Initial puzzlement in the Australian trenches about the silence of the artillery turned to resolve. When Colonel White said 'Go!', the first line of the 8th Light Horse leapt over the parapet. Rifle fire from hundreds of Turk rifles rose from a crackle to a roar. The rush only managed five or six yards, but many had fallen back into the trench dead or wounded. Others, wounded already, dragged themselves back to the parapet and fell in to avoid being shot again.

In 30 seconds it was all over. Exactly two minutes after the first attack, the second line emerged from the trench. This second line which had to dodge the bodies of their dead comrades, got a little further on before it too was halted by gunfire.

Soon someone noticed a small yellow and red flag fluttering in the dust haze at the south-west corner of the Turkish front line trench.. This was a marker to show that, by some miracle, at least one member of the 8th Light Horse had reached his objective. This marker flag was to have tragic consequences.

 What became of the officers of the first and second lines:

1st Line

Lieut. Col A. H. White (killed)
Maj T. H. Redford, Warrnambool (killed)
Lieut L. W. H. Anderson, former Duntroon cadet (killed)
Lieut K. Borthwick, Sale (killed)
Lieut C. C. Dale, former Duntroon cadet (killed)
Lieut E. E. Henty, Hamilton (killed)
Lieut C. G. Marsh, Beaconsfield Upper (killed)
Lieut C. Talbot Woods, Sydney (killed)
Lieut E. G. Wilson, Warrnambool (killed)
2nd Line
Maj A. V. Deeble, Geelong
Maj A. McG. McLaurin, Rutherglen (wounded)
Capt L. F. S. Hore, London & Hobart (wounded)
Lieut C. Carthew, Myrtleford (killed)
Lieut A. Crawford, Tatura (wounded)
Lieut G. M. Grant, Sydney (killed)
Lieut M. B. Higgins, Malvern
Lieut T. S. Howard, Melbourne (killed)
Lieut W. Robinson, Murra Warra (wounded]
Just after the second line had started its attack, the two lines of the 10th Light Horse moved into the Australian front line, stepping here and there over dead and wounded Victorians. Death seemed certain. 'Mate having said goodbye to mate, the third line took up its position on the fire-step'.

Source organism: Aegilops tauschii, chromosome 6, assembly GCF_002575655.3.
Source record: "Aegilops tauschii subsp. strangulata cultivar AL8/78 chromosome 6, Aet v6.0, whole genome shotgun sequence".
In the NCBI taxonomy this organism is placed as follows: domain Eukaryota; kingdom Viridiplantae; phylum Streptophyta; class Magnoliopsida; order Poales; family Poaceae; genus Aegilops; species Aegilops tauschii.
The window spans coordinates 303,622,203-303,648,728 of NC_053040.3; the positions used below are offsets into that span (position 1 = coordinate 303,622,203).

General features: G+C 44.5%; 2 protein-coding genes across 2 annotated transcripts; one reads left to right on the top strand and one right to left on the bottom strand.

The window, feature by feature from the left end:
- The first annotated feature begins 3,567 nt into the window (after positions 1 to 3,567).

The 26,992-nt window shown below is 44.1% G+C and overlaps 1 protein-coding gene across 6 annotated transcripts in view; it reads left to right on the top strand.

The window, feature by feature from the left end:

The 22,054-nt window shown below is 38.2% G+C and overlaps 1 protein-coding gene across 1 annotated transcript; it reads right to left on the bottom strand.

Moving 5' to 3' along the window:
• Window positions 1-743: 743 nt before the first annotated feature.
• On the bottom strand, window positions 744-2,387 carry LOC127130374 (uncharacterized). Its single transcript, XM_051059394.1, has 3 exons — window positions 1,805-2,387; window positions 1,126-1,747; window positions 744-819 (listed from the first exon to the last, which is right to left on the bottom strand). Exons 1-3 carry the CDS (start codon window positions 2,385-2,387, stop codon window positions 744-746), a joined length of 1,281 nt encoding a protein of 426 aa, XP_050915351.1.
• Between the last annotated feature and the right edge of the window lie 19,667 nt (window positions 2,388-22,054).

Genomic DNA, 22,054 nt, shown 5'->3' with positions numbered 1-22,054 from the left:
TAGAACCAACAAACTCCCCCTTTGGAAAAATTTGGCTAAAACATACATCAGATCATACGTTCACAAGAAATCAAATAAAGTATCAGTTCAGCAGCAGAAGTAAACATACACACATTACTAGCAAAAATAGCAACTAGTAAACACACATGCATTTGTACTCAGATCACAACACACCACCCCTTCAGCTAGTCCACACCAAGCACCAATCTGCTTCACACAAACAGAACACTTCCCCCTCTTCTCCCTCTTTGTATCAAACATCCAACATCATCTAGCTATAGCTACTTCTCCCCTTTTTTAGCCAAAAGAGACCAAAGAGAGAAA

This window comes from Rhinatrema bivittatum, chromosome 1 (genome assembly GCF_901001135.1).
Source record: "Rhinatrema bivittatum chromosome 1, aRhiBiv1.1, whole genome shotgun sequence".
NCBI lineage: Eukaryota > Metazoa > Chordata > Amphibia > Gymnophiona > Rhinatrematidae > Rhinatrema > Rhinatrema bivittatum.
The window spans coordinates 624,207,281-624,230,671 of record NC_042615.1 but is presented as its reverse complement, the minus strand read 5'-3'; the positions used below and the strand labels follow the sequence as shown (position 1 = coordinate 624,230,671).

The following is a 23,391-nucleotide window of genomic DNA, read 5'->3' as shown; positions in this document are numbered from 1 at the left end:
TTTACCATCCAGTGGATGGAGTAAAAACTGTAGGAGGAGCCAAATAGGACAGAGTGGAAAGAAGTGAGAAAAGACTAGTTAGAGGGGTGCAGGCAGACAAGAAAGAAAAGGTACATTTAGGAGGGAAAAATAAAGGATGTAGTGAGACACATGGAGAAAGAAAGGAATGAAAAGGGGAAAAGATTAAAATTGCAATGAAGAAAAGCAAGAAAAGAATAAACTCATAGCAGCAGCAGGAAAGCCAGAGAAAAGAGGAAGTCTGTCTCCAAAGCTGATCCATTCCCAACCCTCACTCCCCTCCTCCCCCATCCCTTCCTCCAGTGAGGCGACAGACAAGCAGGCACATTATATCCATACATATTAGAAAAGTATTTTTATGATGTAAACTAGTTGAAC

Lieut-Col T. J. Todd who commanded the third line reported to the Regimental Commander of the 10th enquiring if further sacrifice was necessary. Lieut-Col N. M. Brazier had himself noted through a periscope the bodies scattered over the battlefield. But a staff officer from brigade HQ appeared asking why the third line had not gone forward. Brazier at 4.40 am went to the HQ where he could find only the Brigade-Major, Colonel J. M. Antill. Antill who had already been told about the yellow and red marker flag in the Turkish front line thought it important to urgently support the apparent advance. He thus urged the 10th to push ahead at once.
It was now about 4.45 am and the roar of Turkish rifles and machine-guns had gradually fallen silent. Just as the third line appeared the roar began again and intensified. 'With that regiment went the flower of the youth of Western Australia, sons of the old pioneering families, youngsters--in some cases two or three from the same home--who had flocked to Perth at the outbreak of the war with their own horses and saddlery . . . Men known and popular, the best loved leaders in sport and work in the West, then rushed straight to their death'.
A further debate now ensued at Brigade Headquarters, where Colonel Brazier and the commander of the fourth line, Major J. B. Scott, were again ordered by Colonel Antill to advance. Brazier now referred the matter to Brigadier F. G. Hughes. The Brigadier seemed agreeable to ceasing the frontal assault, and suggested an alternative route through Bully Beef Sap and Monash Gully.
While this discussion was taking place, the fourth line had moved onto the firing-step. It was now 5.15 am. An incident now took place that sealed their fate. An unknown officer approached the right wing of the waiting men and asked why they had not gone forward. Somehow an impression was created that such an order had been given and they jumped from the trench. As the Turkish guns again roared out, Major Scott exclaimed: 'By God, I believe the right has gone'. NCOs ordered a charge, and the slaughter recommenced.
Total casualties:
Out of a total of 300 in the first two lines,
12 Officers and 142 men had been killed,
and four Officers and 76 men wounded.
The 10th L. H. Regiment (lines three and four)
lost nine Officers and 129 men (seven Officers
and 73 men were killed)
All the attacks, including that of the New Zealand ANZACs and the attack by the 1st Light Horse Brigade on the Chessboard, despite initial successes, were eventually beaten off or abandoned.

NOTE: This study prepared using: Bean, C. E. W.: Official History of Australia in the War of 1914-18: Vol II: The Story of ANZAC: 6th ed.: Angus & Robertson: 1938.


'A' Squadron, 10th Light Horse still exists today
as an RAAC unit in West Australia
Click here for external link